My Bookshelf #11 | September 2019

Earlier this summer, one of my colleagues had the inspired idea of setting up an informal book club. Three Doodle polls later and we’ve read Normal People (did the economical verging on unimaginative prose grate on anyone else?) Educated (which I loved; more below) and are soon to discuss My Year of Rest and Relaxation (which I wasn’t overly keen on, but am still weighing up). I’ve not enjoyed every book, but I have enjoyed reading outside my crime and memoir comfort zone. If anyone has any book club recommendations, I’m all ears!

La Chambre des Merveilles – Julien Sandrel

Meet Thelma, a workaholic, and Louis, her only son. One Saturday, sensing his mother is (as per) preoccupied with work, Louis sets off on his skateboard. He’s hit by an oncoming lorry and, in that moment, Thelma’s world falls apart. If Louis shows no sign of improvement in four weeks, his life support will be switched off. When Thelma discovers Louis’ carnet de merveilles – a notebook filled with Louis’ hopes and dreams for the future – she decides to complete them in his place and recount them to him, in the hope that if Louis hears of his adventures, he’ll realise how beautiful life is. First stop: the bright lights of Tokyo. True to the endorsement on the cover, this is “le livre qui vous fera pleurer de bonheur” [the book that will make you cry with happiness]. Note: The English translation of La Chambre des Merveilles has been published under the title The Book of Wonders.

The January Man – Christopher Somerville

The January Man, in a nutshell, is a tapestry of the British countryside – an ode to its landscapes, traditions and history – framed by the folk song of the same name. Month by month, Somerville takes in the length and breadth of the British Isles, from the lamb-filled fields of Nidderdale to the salt marshes of North Norfolk and the remote Isle of Foula with its precarious cliffs. Along the way, he brings the region’s traditions, wildlife and history to life, weaving together current walks with routes he once followed with his father decades prior. The January Man constantly had me wanting to pull on my walking boots (and waterproofs – this is Britain, after all) and head for the hills.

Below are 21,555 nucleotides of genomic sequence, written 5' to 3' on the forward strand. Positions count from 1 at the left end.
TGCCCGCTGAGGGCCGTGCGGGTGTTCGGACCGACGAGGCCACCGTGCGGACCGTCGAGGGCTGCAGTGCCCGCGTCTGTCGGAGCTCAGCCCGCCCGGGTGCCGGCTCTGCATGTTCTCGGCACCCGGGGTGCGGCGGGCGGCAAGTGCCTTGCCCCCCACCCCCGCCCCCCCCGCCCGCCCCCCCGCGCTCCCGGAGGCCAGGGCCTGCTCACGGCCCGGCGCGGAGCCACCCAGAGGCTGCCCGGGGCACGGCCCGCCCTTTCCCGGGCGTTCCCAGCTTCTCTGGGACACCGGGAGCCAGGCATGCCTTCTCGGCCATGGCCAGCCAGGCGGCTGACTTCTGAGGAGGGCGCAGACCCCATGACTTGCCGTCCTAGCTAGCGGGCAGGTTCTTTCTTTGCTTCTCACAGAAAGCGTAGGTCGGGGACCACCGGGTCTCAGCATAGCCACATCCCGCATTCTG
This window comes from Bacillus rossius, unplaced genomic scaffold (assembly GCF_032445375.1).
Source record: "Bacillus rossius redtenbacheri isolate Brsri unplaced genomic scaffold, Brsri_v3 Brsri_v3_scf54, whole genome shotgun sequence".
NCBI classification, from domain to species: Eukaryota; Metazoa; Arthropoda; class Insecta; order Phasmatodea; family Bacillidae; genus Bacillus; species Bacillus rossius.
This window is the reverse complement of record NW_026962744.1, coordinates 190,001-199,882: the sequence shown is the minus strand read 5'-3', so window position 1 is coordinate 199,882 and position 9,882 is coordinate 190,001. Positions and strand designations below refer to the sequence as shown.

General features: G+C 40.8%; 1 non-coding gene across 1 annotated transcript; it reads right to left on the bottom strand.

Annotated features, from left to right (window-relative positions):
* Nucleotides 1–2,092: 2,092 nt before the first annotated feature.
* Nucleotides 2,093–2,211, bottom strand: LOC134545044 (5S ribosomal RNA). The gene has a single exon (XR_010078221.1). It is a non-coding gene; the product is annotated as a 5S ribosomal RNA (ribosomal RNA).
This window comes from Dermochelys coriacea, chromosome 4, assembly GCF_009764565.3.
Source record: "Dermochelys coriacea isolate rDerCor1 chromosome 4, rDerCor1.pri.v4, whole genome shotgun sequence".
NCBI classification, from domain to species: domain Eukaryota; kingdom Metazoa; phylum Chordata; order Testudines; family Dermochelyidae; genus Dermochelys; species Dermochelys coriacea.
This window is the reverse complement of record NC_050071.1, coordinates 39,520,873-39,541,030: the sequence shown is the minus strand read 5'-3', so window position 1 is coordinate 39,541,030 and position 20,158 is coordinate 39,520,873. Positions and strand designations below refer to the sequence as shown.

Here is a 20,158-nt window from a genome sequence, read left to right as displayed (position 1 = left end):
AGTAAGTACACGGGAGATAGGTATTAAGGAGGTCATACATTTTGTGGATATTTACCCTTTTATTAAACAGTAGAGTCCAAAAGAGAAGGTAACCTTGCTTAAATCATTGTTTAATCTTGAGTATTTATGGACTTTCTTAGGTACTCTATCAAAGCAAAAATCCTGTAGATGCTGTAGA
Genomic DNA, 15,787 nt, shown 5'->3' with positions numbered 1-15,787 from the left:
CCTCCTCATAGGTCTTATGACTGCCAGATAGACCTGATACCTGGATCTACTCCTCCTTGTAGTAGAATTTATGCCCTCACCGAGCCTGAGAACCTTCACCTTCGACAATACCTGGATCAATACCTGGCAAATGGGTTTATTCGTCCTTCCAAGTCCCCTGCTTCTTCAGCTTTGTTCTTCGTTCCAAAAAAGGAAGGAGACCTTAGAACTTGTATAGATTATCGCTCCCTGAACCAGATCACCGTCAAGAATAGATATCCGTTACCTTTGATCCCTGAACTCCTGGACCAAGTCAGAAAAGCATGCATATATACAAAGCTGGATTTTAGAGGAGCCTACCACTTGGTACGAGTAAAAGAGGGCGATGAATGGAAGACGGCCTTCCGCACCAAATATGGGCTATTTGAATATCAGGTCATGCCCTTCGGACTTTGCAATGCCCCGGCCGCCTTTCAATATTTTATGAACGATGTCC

Killing It – Camas Davis

Full disclaimer: I pulled Killing It out of a book sale box thinking it was a thriller. It’s not – but by the time I’d taken a closer look at the blurb, I was intrigued. Camas Davis is at a crossroads: behind her lies a decade-long career as a food journalist; ahead, a thirst to learn the art of butchery and understand how her food gets from farm to fork. In Gascony, Kate Hill takes Camas under her wing, introduces her to local farmers, producers and food-lovers and opens her eyes to a way of life which values contentment, community and authenticity above all else. Back in the States, Camas attempts to translate what she’s learnt in the Gascon countryside to the Portland foodie scene and launches the Portland Meat Collective, a hands-on meat school which, ten years on, is still going strong. Camas’ journey of self-discovery is illuminating, inspiring and thoroughly enjoyable.

Educated – Tara Westover

Tara Westover grew up preparing for the End of Days, bottling peaches in summer and rotating supplies in winter. She didn’t have a birth certificate. She’d never set foot in a classroom, nor a hospital. On paper, she didn’t exist. With each passing year her father became more zealous, her brother more violent. Educated charts Tara’s quest for knowledge, from her childhood bedroom to the classrooms of Brigham Young University and, later, Harvard and Cambridge, and explores the transformative power of education and the price which it comes at. Educated is haunting, mesmerising and uplifting in equal measure – and I wouldn’t hesitate to recommend it.

Titles | July – September 2019

Normal People (Sally Rooney) / La Chambre des Merveilles (Julien Sandrel) / Just Eat It (Laura Thompson) / Apple Tree Yard (Louise Doughty) / The Wife Between Us (Greer Hendricks) / The January Man (Christopher Somerville) / Killing It (Camas Davis) / Educated (Tara Westover) / What a Wonderful World (Marcus Chown) / My Year of Rest and Relaxation (Ottessa Moshfegh) / The Notebook (Nicholas Sparks)

2 thoughts on “My Bookshelf #11 | September 2019

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